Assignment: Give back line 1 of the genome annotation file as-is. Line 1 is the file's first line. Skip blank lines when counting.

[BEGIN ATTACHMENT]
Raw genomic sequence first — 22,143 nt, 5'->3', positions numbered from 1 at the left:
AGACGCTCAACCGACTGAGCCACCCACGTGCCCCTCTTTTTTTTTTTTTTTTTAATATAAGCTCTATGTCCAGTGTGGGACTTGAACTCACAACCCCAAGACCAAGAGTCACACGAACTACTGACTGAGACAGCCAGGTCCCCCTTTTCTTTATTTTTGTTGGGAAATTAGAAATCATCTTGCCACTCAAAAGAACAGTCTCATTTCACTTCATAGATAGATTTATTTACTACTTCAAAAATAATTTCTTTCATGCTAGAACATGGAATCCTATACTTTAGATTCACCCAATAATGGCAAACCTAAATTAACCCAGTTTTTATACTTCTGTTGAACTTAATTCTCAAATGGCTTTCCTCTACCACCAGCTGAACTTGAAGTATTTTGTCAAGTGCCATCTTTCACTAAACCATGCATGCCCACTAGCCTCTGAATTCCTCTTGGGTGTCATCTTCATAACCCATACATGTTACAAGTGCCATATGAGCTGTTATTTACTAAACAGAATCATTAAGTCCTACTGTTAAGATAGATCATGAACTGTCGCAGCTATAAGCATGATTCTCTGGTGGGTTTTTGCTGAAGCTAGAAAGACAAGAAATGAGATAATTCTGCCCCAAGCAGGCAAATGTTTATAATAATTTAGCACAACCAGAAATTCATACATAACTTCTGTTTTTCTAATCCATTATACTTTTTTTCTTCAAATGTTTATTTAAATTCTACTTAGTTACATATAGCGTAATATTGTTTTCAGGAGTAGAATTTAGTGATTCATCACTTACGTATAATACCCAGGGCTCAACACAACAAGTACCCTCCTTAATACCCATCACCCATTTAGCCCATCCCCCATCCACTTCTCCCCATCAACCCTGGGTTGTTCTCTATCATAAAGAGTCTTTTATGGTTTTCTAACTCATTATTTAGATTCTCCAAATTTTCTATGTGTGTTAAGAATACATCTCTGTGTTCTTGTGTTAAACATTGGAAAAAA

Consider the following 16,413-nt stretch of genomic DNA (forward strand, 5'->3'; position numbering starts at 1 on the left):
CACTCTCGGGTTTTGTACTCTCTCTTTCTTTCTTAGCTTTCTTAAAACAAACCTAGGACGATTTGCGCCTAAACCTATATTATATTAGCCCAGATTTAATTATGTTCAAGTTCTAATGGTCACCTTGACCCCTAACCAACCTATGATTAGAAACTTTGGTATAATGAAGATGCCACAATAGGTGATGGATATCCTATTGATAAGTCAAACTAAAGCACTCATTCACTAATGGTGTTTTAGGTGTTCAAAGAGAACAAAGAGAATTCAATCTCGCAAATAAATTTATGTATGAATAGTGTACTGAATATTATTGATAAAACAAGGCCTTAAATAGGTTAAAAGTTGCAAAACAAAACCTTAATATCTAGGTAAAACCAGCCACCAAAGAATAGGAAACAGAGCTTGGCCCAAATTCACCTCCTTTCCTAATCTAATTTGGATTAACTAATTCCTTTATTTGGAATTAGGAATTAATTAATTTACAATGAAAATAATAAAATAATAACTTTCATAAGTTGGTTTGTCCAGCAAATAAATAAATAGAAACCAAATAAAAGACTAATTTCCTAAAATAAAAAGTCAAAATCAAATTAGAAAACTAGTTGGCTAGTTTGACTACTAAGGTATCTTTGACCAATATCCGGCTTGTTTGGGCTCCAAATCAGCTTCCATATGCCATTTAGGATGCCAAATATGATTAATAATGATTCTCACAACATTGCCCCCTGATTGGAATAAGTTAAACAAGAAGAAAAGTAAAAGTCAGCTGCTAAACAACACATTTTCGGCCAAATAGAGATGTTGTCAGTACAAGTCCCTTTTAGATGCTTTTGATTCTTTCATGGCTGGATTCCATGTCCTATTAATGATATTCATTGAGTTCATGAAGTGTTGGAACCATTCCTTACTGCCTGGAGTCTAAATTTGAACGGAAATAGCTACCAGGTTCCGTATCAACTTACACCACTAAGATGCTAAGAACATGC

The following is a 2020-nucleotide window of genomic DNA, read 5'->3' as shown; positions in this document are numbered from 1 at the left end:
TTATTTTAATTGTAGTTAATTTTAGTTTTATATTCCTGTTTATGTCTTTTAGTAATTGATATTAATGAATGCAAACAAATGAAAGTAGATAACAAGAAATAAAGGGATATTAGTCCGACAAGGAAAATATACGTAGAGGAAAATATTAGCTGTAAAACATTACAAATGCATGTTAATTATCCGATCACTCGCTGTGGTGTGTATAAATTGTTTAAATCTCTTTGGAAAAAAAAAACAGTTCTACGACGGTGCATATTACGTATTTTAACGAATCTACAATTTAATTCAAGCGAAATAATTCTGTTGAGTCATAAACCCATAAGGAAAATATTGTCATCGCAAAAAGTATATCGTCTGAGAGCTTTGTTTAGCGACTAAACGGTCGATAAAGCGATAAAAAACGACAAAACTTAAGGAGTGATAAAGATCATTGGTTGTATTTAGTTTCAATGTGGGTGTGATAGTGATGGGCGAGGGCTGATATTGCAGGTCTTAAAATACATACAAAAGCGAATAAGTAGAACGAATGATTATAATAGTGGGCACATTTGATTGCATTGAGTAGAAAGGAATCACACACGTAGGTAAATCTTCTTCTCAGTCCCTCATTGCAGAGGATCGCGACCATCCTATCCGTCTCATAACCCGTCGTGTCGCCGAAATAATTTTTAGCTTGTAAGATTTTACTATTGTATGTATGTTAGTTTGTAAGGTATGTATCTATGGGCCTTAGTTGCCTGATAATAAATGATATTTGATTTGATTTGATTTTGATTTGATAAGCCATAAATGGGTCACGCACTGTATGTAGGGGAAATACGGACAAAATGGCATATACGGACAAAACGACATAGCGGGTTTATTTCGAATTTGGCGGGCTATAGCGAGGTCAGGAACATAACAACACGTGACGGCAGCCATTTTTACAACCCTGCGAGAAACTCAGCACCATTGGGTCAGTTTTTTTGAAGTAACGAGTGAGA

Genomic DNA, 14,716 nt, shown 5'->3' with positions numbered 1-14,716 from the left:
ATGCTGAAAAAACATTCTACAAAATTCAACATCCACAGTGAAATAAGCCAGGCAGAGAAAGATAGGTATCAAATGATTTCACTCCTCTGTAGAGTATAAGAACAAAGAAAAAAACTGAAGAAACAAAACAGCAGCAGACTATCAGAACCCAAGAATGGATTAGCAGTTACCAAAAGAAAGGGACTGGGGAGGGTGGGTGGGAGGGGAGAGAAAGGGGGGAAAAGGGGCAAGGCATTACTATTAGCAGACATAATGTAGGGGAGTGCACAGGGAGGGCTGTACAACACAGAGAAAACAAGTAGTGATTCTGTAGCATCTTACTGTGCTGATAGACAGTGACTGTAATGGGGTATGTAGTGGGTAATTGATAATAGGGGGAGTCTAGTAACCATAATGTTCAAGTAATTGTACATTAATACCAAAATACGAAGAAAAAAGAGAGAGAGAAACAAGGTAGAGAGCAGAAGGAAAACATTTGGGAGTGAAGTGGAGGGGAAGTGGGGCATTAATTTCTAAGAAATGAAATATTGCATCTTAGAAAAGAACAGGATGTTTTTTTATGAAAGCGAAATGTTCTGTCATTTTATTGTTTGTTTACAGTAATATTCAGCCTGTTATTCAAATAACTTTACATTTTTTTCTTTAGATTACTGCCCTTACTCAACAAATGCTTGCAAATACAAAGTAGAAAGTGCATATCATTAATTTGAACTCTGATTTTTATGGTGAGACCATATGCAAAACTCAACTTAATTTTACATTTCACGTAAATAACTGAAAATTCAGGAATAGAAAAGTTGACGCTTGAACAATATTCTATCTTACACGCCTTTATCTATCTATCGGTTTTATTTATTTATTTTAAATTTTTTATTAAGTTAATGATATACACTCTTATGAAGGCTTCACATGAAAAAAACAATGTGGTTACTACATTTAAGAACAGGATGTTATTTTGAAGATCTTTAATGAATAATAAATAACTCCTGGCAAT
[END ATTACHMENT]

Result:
Raw genomic sequence first — 22,143 nt, 5'->3', positions numbered from 1 at the left: